Employer-sponsored defined-benefit pension plans are quickly becoming a thing of the past, at least in the private sector. Most public employees are still covered by such plans, although a lump-sum option generally is not available.
For private-sector retirees who still have traditional pensions, many have the option of choosing 1) a lifetime stream of income or 2) a lump-sum payment which is intended to represent the present value of that income stream, based on life expectancy and a factor related to the time-value of money.
Making that decision is a huge one. Once made, it cannot be reversed. The decision impacts the retiree’s financial picture for the rest of his/her life.
Close to home, Kodak announced in January 2012 that it was suspending the lump-sum option for its defined-benefit pension plan, pending the outcome of the Chapter 11 bankruptcy process.
Vested plan participants leaving the company were allowed to check a box if they wished to retain their rights to a lump sum if restored in the future.
Kodak indeed did restore the lump-sum pension option this past September, opening the door for many retirees and downsized former employees to now be faced with the big decision.
What to do?
In working with clients, we take a number of factors into account to help them choose the lump-sum vs. lifetime-annuity option that is best suited for their circumstances. Each situation is unique and requires a careful analysis. Some of the factors impacting the decision include:
- The time-value-of-money factor that equates the lump sum with a straight-life annuity stream.
- Other income sources, including Social Security benefits, other pensions, and income from continued full or part-time employment.
- After-tax spending goals/needs during retirement.
- Health and family health history.
- Existing investment accounts, IRAs, 401(k) plans, savings, CDs, etc.
- Anticipated inheritances – ballpark amounts and timeframes.
Funding level of the employer’s pension plan and long-term financial strength and viability of the employer. Shaky plans would tilt the decision toward lump sum.
One important consideration is that pension income generally is constant. The income stream does not change to keep pace with inflation. Pension-income spending power will likely drop in half over a 20-25-year timeframe.
If the lump-sum option is chosen, the money must be removed from the plan. Here are some choices, similar to options available with a 401(k) plan:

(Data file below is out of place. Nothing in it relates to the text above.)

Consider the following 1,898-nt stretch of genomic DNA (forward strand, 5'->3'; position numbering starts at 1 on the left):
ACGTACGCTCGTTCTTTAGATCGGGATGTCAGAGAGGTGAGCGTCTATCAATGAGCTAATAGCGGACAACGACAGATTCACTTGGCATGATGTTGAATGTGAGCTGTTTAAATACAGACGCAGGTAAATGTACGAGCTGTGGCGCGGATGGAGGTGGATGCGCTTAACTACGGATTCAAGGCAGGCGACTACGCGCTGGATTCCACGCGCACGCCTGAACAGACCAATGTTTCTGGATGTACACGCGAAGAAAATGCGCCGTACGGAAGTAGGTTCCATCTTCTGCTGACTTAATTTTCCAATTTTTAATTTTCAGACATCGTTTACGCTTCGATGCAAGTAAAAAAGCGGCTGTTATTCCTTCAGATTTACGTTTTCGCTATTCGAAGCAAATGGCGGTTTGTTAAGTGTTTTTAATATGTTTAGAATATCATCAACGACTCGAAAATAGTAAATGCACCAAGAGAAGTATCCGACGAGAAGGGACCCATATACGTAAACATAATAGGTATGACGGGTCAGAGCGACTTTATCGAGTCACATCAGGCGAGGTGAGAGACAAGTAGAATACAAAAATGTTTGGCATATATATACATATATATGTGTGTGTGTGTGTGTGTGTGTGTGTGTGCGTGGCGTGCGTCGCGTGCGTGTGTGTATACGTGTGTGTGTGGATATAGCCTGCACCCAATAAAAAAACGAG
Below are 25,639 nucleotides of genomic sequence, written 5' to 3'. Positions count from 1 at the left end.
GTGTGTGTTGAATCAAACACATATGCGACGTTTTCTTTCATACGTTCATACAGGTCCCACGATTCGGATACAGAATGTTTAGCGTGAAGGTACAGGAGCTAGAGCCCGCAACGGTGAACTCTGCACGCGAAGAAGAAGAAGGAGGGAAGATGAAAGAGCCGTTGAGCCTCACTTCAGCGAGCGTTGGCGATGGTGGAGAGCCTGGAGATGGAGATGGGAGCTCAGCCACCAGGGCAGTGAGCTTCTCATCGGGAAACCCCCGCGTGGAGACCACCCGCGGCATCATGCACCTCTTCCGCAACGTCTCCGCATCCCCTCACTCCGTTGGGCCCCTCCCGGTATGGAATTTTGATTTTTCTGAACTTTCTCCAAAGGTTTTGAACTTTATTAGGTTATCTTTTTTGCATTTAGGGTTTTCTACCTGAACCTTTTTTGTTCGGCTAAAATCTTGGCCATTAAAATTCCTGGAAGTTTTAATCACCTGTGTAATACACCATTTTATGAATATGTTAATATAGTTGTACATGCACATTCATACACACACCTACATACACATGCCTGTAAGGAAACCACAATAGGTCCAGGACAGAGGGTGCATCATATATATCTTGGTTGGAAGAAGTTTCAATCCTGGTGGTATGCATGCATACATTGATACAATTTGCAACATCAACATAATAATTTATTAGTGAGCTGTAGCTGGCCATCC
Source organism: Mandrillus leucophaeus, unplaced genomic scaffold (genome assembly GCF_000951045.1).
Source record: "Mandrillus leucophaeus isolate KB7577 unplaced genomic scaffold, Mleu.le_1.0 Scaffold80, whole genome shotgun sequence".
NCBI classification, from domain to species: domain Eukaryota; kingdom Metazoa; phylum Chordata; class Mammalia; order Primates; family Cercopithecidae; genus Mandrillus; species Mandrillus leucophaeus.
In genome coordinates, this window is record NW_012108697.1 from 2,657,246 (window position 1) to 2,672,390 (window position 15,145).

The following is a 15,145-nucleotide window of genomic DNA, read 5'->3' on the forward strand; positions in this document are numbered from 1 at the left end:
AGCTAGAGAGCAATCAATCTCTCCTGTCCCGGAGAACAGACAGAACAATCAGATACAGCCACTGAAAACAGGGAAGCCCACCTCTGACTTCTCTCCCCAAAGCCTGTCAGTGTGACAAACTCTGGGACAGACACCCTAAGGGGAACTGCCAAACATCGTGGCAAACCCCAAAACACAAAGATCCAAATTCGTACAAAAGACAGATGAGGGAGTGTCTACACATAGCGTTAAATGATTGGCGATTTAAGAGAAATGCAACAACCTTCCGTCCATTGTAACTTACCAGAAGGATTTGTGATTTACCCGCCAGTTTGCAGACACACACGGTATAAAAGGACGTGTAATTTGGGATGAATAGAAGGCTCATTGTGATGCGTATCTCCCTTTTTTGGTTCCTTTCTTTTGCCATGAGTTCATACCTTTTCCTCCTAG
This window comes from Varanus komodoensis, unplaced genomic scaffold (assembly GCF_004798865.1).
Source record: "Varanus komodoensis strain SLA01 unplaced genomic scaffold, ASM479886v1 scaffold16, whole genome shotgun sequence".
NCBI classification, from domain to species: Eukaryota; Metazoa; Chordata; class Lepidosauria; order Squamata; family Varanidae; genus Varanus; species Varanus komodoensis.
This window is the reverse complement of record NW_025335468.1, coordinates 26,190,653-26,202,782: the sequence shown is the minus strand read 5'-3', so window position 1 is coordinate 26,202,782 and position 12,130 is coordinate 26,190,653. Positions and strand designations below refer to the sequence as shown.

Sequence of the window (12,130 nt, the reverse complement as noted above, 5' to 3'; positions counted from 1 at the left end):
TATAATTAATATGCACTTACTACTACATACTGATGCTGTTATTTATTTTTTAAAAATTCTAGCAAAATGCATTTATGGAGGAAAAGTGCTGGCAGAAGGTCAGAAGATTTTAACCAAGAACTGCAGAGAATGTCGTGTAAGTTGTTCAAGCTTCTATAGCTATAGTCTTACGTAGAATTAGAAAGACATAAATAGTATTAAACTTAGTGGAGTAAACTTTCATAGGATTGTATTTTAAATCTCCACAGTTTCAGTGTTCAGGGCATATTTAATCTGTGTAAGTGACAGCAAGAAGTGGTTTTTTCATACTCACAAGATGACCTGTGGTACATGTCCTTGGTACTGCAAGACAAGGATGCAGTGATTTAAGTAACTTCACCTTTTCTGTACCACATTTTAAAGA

Take the money and run.
Unless you are facing a catastrophic financial emergency, don’t even think of this option! This is clearly a last resort.
First, these assets are a key piece of your retirement nest egg. Second, if you take the cash outright, the distribution will be subject to income taxes at ordinary rates. Additionally, if you are under the age of 59-1/2, distributions generally are subject to a 10% early-withdrawal penalty, although the penalty is waived for distributions made to an employee who attained the age of 55 before leaving the company.
Roll over to a Traditional IRA.
This generally is the most attractive option.
Rolling over to an IRA carries with it no tax consequences if transferred directly from the pension plan to your IRA trustee. An IRA will offer you a wide choice of investments. But be sure to select your advisor and associated financial firm carefully. Doing so will make all the difference in the world to your financial health over the subsequent years.
Choosing the lump sum and subsequent IRA rollover does not prevent you from later electing a lifetime income option, perhaps at a higher income than offered initially by the employer pension plan, anticipating higher interest rates in the future.
How – by purchasing an immediate fixed annuity within the IRA. This is not to suggest that this option is ideal. But it does allow one to access the income option later through a commercial insurance company vs. the original employer pension plan.
Roll over to a Roth IRA.
This also can be an attractive option for the lump sum, depending on circumstances.
As with any conversion of pre-tax money into a Roth IRA, income taxes are payable on the conversion amount in the year of transfer. So, be mindful that such a rollover will have tax consequences. But once the money is in the Roth IRA, all income and appreciation are tax-free for life as long as certain conditions are met.
Choices are always good, but be sure to seek competent financial guidance before making your choice.
This material is provided for general information purposes only and is not a recommendation or solicitation to buy or sell any particular security, product or service. Past performance is not indicative of future investment results. Any investment involves potential risk, including potential loss of capital. Before making any investment decision, please consult your legal, tax and financial advisors. Non-deposit investment products are not bank deposits and are not insured or guaranteed by Canandaigua National Bank & Trust, or any federal or state government or agency and are subject to investment risks, including possible loss of principal amount invested.